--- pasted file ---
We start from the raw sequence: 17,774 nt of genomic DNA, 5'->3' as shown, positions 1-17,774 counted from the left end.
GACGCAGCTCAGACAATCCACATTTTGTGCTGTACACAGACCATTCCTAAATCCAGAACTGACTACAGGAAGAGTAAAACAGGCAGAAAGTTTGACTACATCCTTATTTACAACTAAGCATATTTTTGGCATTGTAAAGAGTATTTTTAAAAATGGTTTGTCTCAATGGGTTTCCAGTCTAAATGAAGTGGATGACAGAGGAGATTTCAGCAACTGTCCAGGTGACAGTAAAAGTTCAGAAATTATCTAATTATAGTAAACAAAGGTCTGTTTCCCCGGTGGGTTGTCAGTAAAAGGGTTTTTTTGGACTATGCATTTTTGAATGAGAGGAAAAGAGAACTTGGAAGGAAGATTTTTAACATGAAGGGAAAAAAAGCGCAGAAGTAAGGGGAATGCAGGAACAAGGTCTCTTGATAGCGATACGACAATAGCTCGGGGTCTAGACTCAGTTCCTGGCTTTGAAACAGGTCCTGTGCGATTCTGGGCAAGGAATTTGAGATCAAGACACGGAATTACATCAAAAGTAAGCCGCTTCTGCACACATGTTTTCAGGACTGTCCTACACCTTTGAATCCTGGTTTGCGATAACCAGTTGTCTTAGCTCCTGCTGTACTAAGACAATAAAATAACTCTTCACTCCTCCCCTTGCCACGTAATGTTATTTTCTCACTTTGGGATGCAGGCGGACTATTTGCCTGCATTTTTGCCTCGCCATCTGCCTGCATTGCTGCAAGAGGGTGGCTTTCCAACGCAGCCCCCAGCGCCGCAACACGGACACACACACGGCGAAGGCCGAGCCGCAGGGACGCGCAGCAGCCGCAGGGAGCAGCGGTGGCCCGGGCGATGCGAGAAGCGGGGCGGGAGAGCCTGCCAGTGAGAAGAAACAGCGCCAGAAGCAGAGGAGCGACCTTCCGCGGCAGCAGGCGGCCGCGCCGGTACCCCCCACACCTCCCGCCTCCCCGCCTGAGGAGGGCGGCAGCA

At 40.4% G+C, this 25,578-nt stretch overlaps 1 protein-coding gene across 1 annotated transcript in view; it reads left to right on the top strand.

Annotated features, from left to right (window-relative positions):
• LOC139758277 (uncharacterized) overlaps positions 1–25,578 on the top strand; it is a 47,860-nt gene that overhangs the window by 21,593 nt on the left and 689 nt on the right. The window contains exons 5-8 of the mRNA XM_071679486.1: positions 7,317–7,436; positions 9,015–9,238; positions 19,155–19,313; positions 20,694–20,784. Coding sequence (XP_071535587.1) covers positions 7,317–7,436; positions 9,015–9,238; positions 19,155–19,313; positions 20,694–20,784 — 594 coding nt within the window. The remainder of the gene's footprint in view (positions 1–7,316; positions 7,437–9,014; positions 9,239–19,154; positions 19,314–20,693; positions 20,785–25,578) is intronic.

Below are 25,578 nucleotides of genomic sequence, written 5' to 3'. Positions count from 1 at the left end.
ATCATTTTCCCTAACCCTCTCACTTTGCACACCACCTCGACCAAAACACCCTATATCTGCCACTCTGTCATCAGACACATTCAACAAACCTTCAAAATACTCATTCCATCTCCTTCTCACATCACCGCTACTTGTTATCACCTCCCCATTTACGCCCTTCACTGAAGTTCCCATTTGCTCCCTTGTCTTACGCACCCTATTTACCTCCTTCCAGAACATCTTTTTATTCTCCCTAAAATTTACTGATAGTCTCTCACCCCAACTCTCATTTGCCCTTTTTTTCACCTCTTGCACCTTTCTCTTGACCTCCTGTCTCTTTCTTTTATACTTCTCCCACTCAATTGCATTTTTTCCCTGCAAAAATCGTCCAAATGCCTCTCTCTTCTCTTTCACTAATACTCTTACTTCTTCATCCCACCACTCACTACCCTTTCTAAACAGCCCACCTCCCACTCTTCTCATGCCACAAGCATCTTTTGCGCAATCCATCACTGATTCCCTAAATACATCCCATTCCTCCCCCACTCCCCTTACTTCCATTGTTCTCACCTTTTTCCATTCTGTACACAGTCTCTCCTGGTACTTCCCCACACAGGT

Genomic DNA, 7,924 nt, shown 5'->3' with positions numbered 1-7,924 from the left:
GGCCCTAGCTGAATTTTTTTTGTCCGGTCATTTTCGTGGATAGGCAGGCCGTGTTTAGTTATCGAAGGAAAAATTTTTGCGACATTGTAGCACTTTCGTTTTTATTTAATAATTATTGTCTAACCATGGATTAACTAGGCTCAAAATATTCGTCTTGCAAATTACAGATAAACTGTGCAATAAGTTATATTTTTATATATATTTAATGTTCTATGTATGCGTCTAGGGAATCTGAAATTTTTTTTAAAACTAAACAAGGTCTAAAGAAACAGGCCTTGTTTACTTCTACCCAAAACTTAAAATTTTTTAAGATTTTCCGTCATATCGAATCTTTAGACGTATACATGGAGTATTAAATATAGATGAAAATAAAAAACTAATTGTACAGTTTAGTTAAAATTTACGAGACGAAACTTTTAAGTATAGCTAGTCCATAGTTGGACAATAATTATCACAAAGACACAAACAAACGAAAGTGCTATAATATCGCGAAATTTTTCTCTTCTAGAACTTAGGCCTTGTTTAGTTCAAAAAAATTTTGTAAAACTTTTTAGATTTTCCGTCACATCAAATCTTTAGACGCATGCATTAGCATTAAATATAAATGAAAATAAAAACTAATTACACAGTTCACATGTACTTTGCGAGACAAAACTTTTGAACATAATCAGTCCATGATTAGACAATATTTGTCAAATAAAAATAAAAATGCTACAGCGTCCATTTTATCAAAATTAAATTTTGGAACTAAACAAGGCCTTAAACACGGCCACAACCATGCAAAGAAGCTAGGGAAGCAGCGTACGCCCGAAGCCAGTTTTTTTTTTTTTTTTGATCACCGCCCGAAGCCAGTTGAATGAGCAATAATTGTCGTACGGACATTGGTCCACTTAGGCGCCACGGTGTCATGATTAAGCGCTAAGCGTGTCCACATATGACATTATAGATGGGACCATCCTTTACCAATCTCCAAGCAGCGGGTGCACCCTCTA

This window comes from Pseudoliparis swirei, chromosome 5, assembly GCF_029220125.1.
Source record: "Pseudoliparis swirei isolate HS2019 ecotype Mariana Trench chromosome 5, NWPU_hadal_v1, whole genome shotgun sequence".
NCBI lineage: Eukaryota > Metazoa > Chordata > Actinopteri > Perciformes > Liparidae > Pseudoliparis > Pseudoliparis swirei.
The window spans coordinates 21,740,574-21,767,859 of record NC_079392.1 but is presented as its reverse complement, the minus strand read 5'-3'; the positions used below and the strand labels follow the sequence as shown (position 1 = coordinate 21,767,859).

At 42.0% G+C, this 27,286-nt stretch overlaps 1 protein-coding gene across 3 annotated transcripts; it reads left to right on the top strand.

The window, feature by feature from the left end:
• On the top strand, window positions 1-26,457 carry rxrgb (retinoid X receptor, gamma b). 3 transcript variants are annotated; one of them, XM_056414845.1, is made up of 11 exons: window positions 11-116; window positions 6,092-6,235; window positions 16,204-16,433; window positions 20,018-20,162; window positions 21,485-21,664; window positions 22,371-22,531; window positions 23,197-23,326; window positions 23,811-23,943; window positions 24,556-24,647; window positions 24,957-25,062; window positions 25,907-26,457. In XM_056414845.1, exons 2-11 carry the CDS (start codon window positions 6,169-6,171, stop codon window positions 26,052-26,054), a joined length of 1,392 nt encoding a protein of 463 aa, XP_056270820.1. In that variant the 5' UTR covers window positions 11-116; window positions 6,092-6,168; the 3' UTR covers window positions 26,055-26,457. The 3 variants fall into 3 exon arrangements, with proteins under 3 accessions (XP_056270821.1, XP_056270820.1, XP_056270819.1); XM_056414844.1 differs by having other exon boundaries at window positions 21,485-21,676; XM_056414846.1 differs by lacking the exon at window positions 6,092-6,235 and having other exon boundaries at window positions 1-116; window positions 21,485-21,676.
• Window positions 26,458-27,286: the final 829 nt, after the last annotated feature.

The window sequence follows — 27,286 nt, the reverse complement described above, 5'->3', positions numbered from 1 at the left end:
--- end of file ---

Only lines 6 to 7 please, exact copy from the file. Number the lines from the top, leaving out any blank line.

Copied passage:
Below are 25,578 nucleotides of genomic sequence, written 5' to 3'. Positions count from 1 at the left end.
ATCATTTTCCCTAACCCTCTCACTTTGCACACCACCTCGACCAAAACACCCTATATCTGCCACTCTGTCATCAGACACATTCAACAAACCTTCAAAATACTCATTCCATCTCCTTCTCACATCACCGCTACTTGTTATCACCTCCCCATTTACGCCCTTCACTGAAGTTCCCATTTGCTCCCTTGTCTTACGCACCCTATTTACCTCCTTCCAGAACATCTTTTTATTCTCCCTAAAATTTACTGATAGTCTCTCACCCCAACTCTCATTTGCCCTTTTTTTCACCTCTTGCACCTTTCTCTTGACCTCCTGTCTCTTTCTTTTATACTTCTCCCACTCAATTGCATTTTTTCCCTGCAAAAATCGTCCAAATGCCTCTCTCTTCTCTTTCACTAATACTCTTACTTCTTCATCCCACCACTCACTACCCTTTCTAAACAGCCCACCTCCCACTCTTCTCATGCCACAAGCATCTTTTGCGCAATCCATCACTGATTCCCTAAATACATCCCATTCCTCCCCCACTCCCCTTACTTCCATTGTTCTCACCTTTTTCCATTCTGTACACAGTCTCTCCTGGTACTTCCCCACACAGGT